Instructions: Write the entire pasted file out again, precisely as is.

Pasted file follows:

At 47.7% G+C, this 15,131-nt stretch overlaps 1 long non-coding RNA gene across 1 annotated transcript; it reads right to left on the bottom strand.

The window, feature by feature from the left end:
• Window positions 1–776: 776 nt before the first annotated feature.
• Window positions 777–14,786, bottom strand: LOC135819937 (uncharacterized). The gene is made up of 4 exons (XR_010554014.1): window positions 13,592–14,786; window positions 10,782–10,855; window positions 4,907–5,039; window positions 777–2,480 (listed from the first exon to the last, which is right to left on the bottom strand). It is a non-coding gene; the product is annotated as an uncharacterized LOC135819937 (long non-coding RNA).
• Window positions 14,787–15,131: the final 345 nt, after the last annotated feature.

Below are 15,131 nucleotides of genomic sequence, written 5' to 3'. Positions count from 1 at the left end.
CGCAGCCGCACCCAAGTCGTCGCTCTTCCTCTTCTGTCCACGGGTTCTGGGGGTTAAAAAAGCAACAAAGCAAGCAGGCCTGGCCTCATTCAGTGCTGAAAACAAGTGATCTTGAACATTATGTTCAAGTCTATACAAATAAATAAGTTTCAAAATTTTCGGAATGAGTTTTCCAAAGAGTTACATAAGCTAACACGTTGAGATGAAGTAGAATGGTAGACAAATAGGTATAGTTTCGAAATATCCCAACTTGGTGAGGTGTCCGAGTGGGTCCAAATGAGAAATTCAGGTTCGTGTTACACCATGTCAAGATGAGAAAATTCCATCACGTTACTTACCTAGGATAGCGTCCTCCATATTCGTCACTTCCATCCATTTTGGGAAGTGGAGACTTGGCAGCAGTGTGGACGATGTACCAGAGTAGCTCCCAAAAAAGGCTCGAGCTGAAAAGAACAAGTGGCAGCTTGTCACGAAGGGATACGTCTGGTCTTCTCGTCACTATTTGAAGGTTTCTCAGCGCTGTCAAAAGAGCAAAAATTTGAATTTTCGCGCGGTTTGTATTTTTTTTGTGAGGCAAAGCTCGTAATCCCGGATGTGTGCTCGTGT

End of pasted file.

At 47.7% G+C, this 15,131-nt stretch overlaps 1 long non-coding RNA gene across 1 annotated transcript; it reads right to left on the bottom strand.

The window, feature by feature from the left end:
• Window positions 1–776: 776 nt before the first annotated feature.
• Window positions 777–14,786, bottom strand: LOC135819937 (uncharacterized). The gene is made up of 4 exons (XR_010554014.1): window positions 13,592–14,786; window positions 10,782–10,855; window positions 4,907–5,039; window positions 777–2,480 (listed from the first exon to the last, which is right to left on the bottom strand). It is a non-coding gene; the product is annotated as an uncharacterized LOC135819937 (long non-coding RNA).
• Window positions 14,787–15,131: the final 345 nt, after the last annotated feature.

Below are 15,131 nucleotides of genomic sequence, written 5' to 3'. Positions count from 1 at the left end.
CGCAGCCGCACCCAAGTCGTCGCTCTTCCTCTTCTGTCCACGGGTTCTGGGGGTTAAAAAAGCAACAAAGCAAGCAGGCCTGGCCTCATTCAGTGCTGAAAACAAGTGATCTTGAACATTATGTTCAAGTCTATACAAATAAATAAGTTTCAAAATTTTCGGAATGAGTTTTCCAAAGAGTTACATAAGCTAACACGTTGAGATGAAGTAGAATGGTAGACAAATAGGTATAGTTTCGAAATATCCCAACTTGGTGAGGTGTCCGAGTGGGTCCAAATGAGAAATTCAGGTTCGTGTTACACCATGTCAAGATGAGAAAATTCCATCACGTTACTTACCTAGGATAGCGTCCTCCATATTCGTCACTTCCATCCATTTTGGGAAGTGGAGACTTGGCAGCAGTGTGGACGATGTACCAGAGTAGCTCCCAAAAAAGGCTCGAGCTGAAAAGAACAAGTGGCAGCTTGTCACGAAGGGATACGTCTGGTCTTCTCGTCACTATTTGAAGGTTTCTCAGCGCTGTCAAAAGAGCAAAAATTTGAATTTTCGCGCGGTTTGTATTTTTTTTGTGAGGCAAAGCTCGTAATCCCGGATGTGTGCTCGTGT